Defence

The Harlem Hellfighters and the 442nd Regimental Combat Team

April 20, 2021

Michael Ellmer

The Harlem Hellfighters and the 442nd RCT

 

 

World War I and World War II culminated with entire libraries filled with stories of heroism and achievements earned by prestigious units. The Harlem Hellfighters and 442nd Regimental Combat Team (RCT) are two of those units, although their story to fame is not as conventional as you may think.

 

 

World War

 

In both World War I and World War II, units fought units in Europe with sheer kinetic energy and professional violence at a scale unseen in human history. These two conventional wars, acting in a massive geospatial theater, had a unique way of cultivating patriotism, energizing industry and technological advancement in belligerent nations, and bonding citizen populations under the banner of a cause bigger than self. Battalions became borderline sports teams with their own domestic fandom, and they celebrated their battlefield exploits at home like a game-winning touchdown.

 

In the United States, both World Wars had that energizing effect in the public sphere. Unfortunately, however, both World Wars were also during some of the darker periods in American history, specifically the historic racial tensions left over from the long period of chattel slavery in WWI, and the heightened public fear and government internment of US-Japanese citizens in WWII.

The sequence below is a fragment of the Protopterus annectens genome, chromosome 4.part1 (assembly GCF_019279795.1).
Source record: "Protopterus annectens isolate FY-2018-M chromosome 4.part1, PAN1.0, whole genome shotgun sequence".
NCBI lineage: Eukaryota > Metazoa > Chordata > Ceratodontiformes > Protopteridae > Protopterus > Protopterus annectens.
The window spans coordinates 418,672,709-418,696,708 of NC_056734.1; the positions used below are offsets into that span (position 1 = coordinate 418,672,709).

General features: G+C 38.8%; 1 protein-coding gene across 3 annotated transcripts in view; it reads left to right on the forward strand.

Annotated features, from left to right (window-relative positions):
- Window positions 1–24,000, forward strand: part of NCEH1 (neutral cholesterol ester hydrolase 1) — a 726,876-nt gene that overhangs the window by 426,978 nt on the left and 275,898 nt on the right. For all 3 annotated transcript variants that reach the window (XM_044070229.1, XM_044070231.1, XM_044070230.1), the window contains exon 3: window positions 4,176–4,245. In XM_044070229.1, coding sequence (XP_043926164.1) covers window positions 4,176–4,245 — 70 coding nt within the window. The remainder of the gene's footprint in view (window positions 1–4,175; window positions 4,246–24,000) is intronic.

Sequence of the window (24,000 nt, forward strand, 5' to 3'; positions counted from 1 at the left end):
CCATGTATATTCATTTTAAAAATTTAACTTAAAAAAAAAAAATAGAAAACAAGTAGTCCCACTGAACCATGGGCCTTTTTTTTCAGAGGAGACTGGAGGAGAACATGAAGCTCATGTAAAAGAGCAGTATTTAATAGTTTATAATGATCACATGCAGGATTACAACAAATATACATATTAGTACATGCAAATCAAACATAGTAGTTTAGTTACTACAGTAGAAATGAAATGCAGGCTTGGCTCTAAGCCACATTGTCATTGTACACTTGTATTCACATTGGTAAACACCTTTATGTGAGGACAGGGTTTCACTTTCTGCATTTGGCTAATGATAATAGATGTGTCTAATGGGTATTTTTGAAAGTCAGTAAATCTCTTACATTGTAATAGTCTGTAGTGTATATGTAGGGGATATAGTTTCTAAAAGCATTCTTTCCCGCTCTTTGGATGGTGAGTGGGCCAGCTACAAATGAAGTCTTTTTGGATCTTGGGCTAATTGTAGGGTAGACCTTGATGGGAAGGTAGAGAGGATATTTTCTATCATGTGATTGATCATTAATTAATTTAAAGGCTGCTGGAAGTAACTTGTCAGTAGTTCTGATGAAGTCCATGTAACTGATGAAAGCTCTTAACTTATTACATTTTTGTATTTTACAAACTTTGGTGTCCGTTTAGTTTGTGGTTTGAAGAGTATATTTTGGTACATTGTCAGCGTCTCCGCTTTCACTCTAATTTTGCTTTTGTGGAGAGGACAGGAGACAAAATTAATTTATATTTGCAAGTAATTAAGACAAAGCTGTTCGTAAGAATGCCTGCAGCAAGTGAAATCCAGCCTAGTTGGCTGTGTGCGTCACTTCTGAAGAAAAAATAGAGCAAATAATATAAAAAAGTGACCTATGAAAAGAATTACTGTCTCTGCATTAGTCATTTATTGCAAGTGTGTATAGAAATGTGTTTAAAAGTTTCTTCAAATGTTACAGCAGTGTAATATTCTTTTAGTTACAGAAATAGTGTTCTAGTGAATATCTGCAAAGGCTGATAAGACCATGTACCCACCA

To put it bluntly, Caucasian men fought the nation’s wars, save a small percentage of African Americans (around 2.5 million) who could enlist, yet limited to menial support roles and not afforded leadership opportunities to the same degree as their white counterparts.

 

Unique to WWII, Japanese Americans were far from desirable within the ranks of the armed forces. Following the Pearl Harbor, President Franklin D. Roosevelt signed Executive Order 9066, sending thousands of Japanese citizens into internment camps as a “way to prevent domestic espionage”. Despite the segregation and racial tensions, members of marginalized populations still helped the war effort, and some became legendary in the process.

 

 

“Don’t Tread on Me, God Damn, Let’s Go”

 

“Don’t Tread on Me, God Damn, Let’s Go” – the colourful motto of New York’s 369th National Guard Infantry Regiment, known as the “Harlem Hellfighters”. was not your average unit. Not because of some sort of advanced tactics or capability, but since African Americans primarily manned it, the bulk of which hailing from Harlem.

 

After its formation in 1913, the unit had a long period of training, but no deployment taskings. That changed in 1917, in which case they were activated to support WWI. The 369th’s original mission was to support the Services of Supply, who handled logistical support for the American Expeditionary Forces. Even though the men were ready to fight in combat, they could not because of their race.

 

Cleaning latrines and unloading cargo ended abruptly, however. The battlefields were claiming substantial European lives, and there was a desperate need for reinforcements. A proposal was submitted to higher command, for the 369th to re-orient their mission to a combat focus, which was approved from the top.